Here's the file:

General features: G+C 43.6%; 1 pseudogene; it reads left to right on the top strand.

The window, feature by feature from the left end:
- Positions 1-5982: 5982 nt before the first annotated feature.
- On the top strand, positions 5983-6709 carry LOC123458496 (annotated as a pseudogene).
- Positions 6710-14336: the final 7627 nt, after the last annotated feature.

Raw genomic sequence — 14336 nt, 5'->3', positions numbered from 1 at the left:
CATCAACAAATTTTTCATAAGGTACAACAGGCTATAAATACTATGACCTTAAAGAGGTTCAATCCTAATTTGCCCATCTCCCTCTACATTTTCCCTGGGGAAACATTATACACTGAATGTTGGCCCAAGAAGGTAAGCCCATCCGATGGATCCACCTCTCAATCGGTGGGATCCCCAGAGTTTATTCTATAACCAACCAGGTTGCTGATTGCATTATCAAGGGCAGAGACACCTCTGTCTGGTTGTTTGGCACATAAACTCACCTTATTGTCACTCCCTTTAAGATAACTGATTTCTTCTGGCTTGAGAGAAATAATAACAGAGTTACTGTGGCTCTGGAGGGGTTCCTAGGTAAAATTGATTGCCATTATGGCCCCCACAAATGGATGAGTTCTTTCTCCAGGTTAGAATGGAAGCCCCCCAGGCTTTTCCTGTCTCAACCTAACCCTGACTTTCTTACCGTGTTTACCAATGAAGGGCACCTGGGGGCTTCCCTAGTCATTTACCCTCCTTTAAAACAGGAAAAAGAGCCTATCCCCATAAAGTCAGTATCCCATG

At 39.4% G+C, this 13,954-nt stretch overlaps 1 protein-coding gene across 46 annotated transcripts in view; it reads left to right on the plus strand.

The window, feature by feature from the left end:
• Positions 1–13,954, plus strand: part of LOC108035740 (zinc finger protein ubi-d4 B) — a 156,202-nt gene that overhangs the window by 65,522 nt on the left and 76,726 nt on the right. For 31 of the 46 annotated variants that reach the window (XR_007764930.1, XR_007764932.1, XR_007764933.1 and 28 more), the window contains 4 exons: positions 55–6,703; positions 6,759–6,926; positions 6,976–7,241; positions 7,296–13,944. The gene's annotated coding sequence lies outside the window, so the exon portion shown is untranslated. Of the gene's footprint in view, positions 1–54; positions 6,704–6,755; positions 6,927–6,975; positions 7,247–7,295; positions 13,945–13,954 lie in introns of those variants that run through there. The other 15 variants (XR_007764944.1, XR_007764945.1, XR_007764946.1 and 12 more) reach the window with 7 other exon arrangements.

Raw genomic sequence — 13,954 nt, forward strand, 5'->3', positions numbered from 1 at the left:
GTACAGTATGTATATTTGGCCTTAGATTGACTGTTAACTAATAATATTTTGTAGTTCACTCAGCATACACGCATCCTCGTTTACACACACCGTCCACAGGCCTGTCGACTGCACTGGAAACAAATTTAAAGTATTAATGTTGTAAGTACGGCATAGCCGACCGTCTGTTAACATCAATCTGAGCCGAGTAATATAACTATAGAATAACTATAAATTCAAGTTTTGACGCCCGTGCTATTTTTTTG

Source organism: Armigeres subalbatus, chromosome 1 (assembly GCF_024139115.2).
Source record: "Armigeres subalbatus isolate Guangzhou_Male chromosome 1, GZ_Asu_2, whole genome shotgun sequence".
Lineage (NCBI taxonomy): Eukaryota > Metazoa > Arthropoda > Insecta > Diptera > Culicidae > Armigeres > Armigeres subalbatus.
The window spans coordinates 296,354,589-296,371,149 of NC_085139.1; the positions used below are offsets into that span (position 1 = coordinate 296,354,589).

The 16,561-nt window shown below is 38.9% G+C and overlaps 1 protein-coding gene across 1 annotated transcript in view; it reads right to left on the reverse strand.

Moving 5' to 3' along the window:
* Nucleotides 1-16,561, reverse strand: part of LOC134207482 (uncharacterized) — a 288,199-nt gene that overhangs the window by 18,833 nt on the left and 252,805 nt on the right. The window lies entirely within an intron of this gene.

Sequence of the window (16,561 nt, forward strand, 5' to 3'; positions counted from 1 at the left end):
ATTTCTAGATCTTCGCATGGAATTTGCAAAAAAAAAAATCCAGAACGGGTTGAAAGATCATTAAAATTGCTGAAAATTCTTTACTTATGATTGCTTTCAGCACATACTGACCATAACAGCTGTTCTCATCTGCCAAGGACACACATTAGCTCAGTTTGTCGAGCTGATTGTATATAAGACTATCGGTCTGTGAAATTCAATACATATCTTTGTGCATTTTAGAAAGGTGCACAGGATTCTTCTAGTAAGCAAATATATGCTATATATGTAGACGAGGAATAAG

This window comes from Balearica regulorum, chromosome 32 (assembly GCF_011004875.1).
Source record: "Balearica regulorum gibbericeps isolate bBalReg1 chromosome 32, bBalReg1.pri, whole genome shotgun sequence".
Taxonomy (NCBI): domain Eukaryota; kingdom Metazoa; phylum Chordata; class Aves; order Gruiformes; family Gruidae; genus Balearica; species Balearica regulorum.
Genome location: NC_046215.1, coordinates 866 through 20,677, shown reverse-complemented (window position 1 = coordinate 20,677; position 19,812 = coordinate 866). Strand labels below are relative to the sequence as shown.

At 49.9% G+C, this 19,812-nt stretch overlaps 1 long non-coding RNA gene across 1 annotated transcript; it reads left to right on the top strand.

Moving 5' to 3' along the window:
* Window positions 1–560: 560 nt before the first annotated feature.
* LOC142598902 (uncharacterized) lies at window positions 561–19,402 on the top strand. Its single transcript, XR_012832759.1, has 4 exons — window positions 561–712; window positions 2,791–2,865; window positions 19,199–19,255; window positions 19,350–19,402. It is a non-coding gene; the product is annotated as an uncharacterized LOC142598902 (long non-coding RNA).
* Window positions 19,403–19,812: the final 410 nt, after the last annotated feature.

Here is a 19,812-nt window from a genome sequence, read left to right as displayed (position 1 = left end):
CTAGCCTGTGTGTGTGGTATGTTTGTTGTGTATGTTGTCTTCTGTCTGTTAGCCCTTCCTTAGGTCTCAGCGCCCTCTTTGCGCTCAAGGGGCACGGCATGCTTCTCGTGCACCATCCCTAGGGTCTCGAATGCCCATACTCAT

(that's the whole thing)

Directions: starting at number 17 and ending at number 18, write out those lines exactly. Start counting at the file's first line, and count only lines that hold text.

The 16,561-nt window shown below is 38.9% G+C and overlaps 1 protein-coding gene across 1 annotated transcript in view; it reads right to left on the reverse strand.

Moving 5' to 3' along the window: